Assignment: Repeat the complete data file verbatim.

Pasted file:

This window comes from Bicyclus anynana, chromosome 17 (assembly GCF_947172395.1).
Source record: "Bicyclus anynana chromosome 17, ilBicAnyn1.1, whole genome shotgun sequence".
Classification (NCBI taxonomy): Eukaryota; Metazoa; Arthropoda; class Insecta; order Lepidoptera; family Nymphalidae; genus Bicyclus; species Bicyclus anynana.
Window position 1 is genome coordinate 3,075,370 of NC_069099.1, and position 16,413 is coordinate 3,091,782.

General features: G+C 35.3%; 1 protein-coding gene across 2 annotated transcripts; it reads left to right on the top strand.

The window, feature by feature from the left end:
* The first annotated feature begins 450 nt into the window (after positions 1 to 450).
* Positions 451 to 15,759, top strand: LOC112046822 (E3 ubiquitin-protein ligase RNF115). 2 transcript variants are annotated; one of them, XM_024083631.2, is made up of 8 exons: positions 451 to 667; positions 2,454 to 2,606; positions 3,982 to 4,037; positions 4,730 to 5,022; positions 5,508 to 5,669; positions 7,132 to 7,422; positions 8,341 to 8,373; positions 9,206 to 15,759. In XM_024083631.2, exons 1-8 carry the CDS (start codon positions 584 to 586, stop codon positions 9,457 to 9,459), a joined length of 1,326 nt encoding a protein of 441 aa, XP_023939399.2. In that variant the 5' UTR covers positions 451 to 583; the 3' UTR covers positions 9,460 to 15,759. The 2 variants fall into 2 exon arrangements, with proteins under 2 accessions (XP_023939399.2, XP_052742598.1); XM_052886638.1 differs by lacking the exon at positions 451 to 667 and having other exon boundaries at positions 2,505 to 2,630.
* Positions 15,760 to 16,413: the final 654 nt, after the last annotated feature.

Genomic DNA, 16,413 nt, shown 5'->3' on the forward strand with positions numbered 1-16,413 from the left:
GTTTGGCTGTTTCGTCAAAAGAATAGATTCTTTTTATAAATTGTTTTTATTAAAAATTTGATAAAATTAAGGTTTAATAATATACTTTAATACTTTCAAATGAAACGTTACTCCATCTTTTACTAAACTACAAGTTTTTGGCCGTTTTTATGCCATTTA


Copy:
This window comes from Bicyclus anynana, chromosome 17 (assembly GCF_947172395.1).
Source record: "Bicyclus anynana chromosome 17, ilBicAnyn1.1, whole genome shotgun sequence".
Classification (NCBI taxonomy): Eukaryota; Metazoa; Arthropoda; class Insecta; order Lepidoptera; family Nymphalidae; genus Bicyclus; species Bicyclus anynana.
Window position 1 is genome coordinate 3,075,370 of NC_069099.1, and position 16,413 is coordinate 3,091,782.

General features: G+C 35.3%; 1 protein-coding gene across 2 annotated transcripts; it reads left to right on the top strand.

The window, feature by feature from the left end:
* The first annotated feature begins 450 nt into the window (after positions 1 to 450).
* Positions 451 to 15,759, top strand: LOC112046822 (E3 ubiquitin-protein ligase RNF115). 2 transcript variants are annotated; one of them, XM_024083631.2, is made up of 8 exons: positions 451 to 667; positions 2,454 to 2,606; positions 3,982 to 4,037; positions 4,730 to 5,022; positions 5,508 to 5,669; positions 7,132 to 7,422; positions 8,341 to 8,373; positions 9,206 to 15,759. In XM_024083631.2, exons 1-8 carry the CDS (start codon positions 584 to 586, stop codon positions 9,457 to 9,459), a joined length of 1,326 nt encoding a protein of 441 aa, XP_023939399.2. In that variant the 5' UTR covers positions 451 to 583; the 3' UTR covers positions 9,460 to 15,759. The 2 variants fall into 2 exon arrangements, with proteins under 2 accessions (XP_023939399.2, XP_052742598.1); XM_052886638.1 differs by lacking the exon at positions 451 to 667 and having other exon boundaries at positions 2,505 to 2,630.
* Positions 15,760 to 16,413: the final 654 nt, after the last annotated feature.

Genomic DNA, 16,413 nt, shown 5'->3' on the forward strand with positions numbered 1-16,413 from the left:
GTTTGGCTGTTTCGTCAAAAGAATAGATTCTTTTTATAAATTGTTTTTATTAAAAATTTGATAAAATTAAGGTTTAATAATATACTTTAATACTTTCAAATGAAACGTTACTCCATCTTTTACTAAACTACAAGTTTTTGGCCGTTTTTATGCCATTTA